Caldwell County Schools — All schools will operate on remote instructional learning day for students on Thursday.
- American Renaissance Elementary School in Statesville — Asynchronous day
- Chester County Schools — All classes will be taught over eLearning on Thursday.
- Mooresville Graded School District — No in-person classes will be held. K-5 will have an asynchronous schedule, 6-12 is a synchronous schedule
- Burke County Schools – Thursday will be a remote learning day for all students and instructional staff.
- Victory Christian Academy in Gastonia will be closed Thursday
Preparing your homes
Arborists say there are two key factors homeowners should consider preparing for the high winds—checking the ground saturation and making sure large you tree canopies have enough space to allow air to move through and prevent a strain on the tree root.
“It may present as a fully healthy tree, fully leafed out but it’s that full weight that can aid in that tree uprooting,” ISA certified arborist Joshua Milbourne said.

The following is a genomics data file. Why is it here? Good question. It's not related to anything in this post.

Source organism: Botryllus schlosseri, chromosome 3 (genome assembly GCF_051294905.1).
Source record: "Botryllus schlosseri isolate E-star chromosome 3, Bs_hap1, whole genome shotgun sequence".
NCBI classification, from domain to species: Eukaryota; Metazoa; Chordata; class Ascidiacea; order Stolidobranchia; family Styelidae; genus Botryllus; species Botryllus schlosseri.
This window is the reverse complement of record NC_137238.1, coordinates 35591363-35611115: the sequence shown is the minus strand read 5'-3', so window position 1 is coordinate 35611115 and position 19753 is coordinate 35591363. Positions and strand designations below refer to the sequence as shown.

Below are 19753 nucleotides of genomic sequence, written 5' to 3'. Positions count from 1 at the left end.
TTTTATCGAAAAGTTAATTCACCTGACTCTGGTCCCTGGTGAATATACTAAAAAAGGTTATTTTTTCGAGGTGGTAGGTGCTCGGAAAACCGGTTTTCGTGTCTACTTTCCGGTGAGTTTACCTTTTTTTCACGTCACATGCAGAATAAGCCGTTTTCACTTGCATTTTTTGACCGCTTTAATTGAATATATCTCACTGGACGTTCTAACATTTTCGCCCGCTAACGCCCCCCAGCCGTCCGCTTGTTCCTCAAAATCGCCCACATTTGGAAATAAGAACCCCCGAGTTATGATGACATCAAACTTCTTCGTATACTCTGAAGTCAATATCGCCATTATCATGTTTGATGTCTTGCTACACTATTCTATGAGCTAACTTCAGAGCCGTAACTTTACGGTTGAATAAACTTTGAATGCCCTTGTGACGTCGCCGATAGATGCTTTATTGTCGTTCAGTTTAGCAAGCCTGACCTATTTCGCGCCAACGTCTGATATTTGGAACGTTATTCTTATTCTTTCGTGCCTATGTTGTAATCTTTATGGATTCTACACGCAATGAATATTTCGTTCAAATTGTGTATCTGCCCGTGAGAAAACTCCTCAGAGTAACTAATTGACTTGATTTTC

With the potential for falling trees, Duke Energy says it’s also prepared for any possible power outages too.
“We have more than 2500 crews here in the Carolina that are here to respond to outages and emergencies if they occur,” Duke Energy spokesperson Meghan Miles said.
In addition, there are nearly 300 workers on standby from Duke’s Midwest territories as well if more help is needed. As for a potential flooding threat, Duke Energy has also lowered the lake level to accommodate the extra rainfall.
Stay informed of severe weather alerts
The WCNC Charlotte First Warn Storm Team will be monitoring weather conditions throughout Zeta. Download the WCNC Charlotte mobile news app to enable severe weather notifications for your location.
WCNC Charlotte encourages you to have multiple ways to receive severe weather notifications including our app, a NOAA weather radio, and access to television and radio broadcasts.
Hickory, Newton, Morganton, Statesville and Gastonia
- WIND: Below tropical storm force winds between 30-40 mph with gusts to 50 mph. Winds are strongest between 8 a.m. and 3 p.m.
- ACT NOW: Plan for hazardous wind of equivalent tropical storm force.